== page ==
Although its lineage is not entirely certain, the etymology of care suggests these notions of suffering, grief, burden, worry and anxiety. It is first found in Middle English, coming from the Old English cearu (sorrow), which is related to cearig (sorrowful), also the source of our word chary* (very cautious, wary, but originally sad). These Old English words are possibly derived from the Germanic [karo], from the Indo-European [gar-] (to cry, to give voice), source of garrulous and slogan (originally war cry). From a whimper to a wail, vocalization is a common response to sorrow of all kinds. It should also be noted that the English word sorrow is etymologically related to the German word for care, which is sorge.

Why should sorrow be such a prevalent part of human experience? The answer has to do with the essential nature of the universe in which we live, a universe subject to the inexorable law of entropy. Now, entropy* is a concept I broach with trepidation because it is an idea that begs to be oversimplified (hence misunderstood). Nonetheless, this concept can hardly be avoided, so I offer my own oversimplification with a promise to unpack it later. In a nutshell, the notion of entropy leads to the Humpty-Dumpty phenomenon: we would that he had not fallen, because putting Humpty together again is difficult, time-consuming and expensive. Humpty's fall leads to increasing disorder and it is irreversible (see note). The notion of entropy is also related to the concept of gravity in the fact that water always tends to run downhill (unless energy is used to pump it uphill).

To see how entropy (or gravity) might be related to worry or sorrow, merely think of your favorite vase or dish that has fallen to the floor and been smashed. We are admonished not to "cry over spilt milk" because by then it is too late to do anything about. (It is irreversible or "water under the bridge" so to speak.) But we do mourn lost or damaged possessions and squandered opportunities all the same. Incidentally, the words to mourn and to remember come from a common root.* The connection to healthcare will become apparent in the section on Defining soundness, soundness being one aspect of health. The loss of soundness due to injury or disease is an example of irreversibility and hence a manifestation of increasing entropy.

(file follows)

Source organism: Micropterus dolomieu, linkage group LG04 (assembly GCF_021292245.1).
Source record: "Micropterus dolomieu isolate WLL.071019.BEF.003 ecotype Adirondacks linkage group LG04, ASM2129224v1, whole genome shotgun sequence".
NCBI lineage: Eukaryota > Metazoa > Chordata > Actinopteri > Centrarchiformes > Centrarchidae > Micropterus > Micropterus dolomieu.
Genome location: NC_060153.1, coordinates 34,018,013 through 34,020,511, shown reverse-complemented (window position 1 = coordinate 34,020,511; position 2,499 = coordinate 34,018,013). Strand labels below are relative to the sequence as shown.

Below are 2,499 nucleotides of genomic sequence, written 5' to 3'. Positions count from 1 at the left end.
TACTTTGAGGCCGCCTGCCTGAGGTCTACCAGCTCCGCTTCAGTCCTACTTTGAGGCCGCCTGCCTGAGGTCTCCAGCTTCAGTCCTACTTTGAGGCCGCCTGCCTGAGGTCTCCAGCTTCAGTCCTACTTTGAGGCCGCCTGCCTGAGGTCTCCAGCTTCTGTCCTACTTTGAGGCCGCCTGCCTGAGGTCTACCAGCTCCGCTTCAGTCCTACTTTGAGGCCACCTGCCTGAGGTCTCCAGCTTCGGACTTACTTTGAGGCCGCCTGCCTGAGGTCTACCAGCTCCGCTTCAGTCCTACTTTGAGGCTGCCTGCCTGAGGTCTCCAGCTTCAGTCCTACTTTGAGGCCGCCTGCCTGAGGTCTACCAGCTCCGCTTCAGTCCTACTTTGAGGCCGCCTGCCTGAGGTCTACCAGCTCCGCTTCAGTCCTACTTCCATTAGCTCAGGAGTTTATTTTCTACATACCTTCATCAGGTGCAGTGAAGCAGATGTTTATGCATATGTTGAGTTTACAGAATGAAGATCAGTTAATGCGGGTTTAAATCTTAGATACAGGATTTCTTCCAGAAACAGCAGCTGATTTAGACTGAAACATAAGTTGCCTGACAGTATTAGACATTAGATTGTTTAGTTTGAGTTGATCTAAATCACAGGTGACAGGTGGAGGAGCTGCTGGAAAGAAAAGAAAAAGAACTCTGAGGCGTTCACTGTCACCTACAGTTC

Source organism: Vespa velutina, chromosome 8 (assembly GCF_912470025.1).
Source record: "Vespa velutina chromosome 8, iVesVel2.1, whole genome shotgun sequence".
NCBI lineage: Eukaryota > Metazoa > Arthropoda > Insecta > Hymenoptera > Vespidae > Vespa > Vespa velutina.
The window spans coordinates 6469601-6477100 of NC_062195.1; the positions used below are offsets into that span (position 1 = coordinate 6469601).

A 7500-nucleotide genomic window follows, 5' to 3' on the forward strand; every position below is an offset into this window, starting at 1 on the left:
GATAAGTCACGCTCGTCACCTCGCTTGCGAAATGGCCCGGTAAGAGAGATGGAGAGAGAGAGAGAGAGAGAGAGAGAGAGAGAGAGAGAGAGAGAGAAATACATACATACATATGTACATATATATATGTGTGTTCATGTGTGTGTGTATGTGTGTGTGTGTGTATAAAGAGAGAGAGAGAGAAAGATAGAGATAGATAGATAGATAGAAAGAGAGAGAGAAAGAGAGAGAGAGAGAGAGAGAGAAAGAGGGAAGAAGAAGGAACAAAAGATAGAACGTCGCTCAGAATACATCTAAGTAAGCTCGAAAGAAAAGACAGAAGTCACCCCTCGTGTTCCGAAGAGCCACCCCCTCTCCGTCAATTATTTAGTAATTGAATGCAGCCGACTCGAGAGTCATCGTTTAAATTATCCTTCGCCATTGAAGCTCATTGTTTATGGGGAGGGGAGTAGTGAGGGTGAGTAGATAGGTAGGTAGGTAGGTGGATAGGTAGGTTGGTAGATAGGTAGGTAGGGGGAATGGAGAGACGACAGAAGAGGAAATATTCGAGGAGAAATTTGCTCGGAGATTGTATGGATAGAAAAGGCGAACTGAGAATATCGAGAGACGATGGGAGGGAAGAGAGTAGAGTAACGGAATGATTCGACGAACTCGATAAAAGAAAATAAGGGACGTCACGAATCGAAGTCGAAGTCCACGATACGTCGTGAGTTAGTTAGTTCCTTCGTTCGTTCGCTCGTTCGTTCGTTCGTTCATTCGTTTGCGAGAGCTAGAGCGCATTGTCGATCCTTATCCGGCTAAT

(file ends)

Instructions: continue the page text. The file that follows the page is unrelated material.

Inclinations and likings (a tale of hope and gratitude)

In contrast to the doom and gloom just discribed, the fourth definition of the verb to care (Table 1 above) is positively cheerful. To care for someone or something is:

definition example
4a. to have a liking to have an attachment "Darling, I care for you with all my heart."
4b. to have a wish to be inclined "Yes, I would care for some dessert."

This definition of caring is one of hope and desire, of wanting and wishing on the part of the subject toward the object of inclination. In a sense, this type of process is precisely the opposite of increasing entropy. Instead of increasing disorder, a liking is the tendency to increase order by finding a given object or situation more pleasant or attractive than other objects of situations. Instead of dispersion, we have here attachment. Instead of gravity tending to pull everything downhill, inclination means leaning toward or leaning upward. To wish comes from the same root as to win, in other words to seek; to gain; to strive for.

This is not to imply that the second law is violated by wanting or wishing, for the entropy of the system as a whole increases with all effort. But what caring means (in this sense) is that by expending energy allowing entropy (disorder) to increase globally, it is possible to increase order in a specific location or situation. To have a liking or an inclination is to be selective, to choose, hence to increase order. A synonym for liking is affection. To affect, in turn, comes from ad-, toward, and facere, to do; make. Thus affection is a powerful motivating force. Similarly, the word appetite comes from ad-, toward, and petere (also impetus), to seek, most often the seeking of food, but possibly other objects of desire as well .

It is a paradox that a single word, care, can be used to mean suffering or worry in one setting and a liking or a wish in another. And yet, perhaps the paradox is not so great. Without affection, there would be no grief, without wishing, no disappointment, without attachment, no worry. Appetites (a good thing) easily become addictions (potentially harmful). And for what it's worth, our word sad comes from the same root as that of satiated and satisfied.

Care in a Nutshell

Care is a verb (or a verbal) that requires a sentient subject and an indirect object toward which the activity or the relationship of caring is directed. Sentience implies that the subject reaches out through the senses to become an active participant in a situation from which the subject is otherwise distinct. Sentience includes intellect (to be discussed later) and sentiment. The sentiment of caring reflects the human condition of living in a world where spontaneous processes are irreversible. This irreversibility leads to worry and sorrow and grief. Yet the human condition is also one of hoping and wishing and striving, the flip side of the sentiment of caring. We are now ready to examine the indirect object of care, namely health.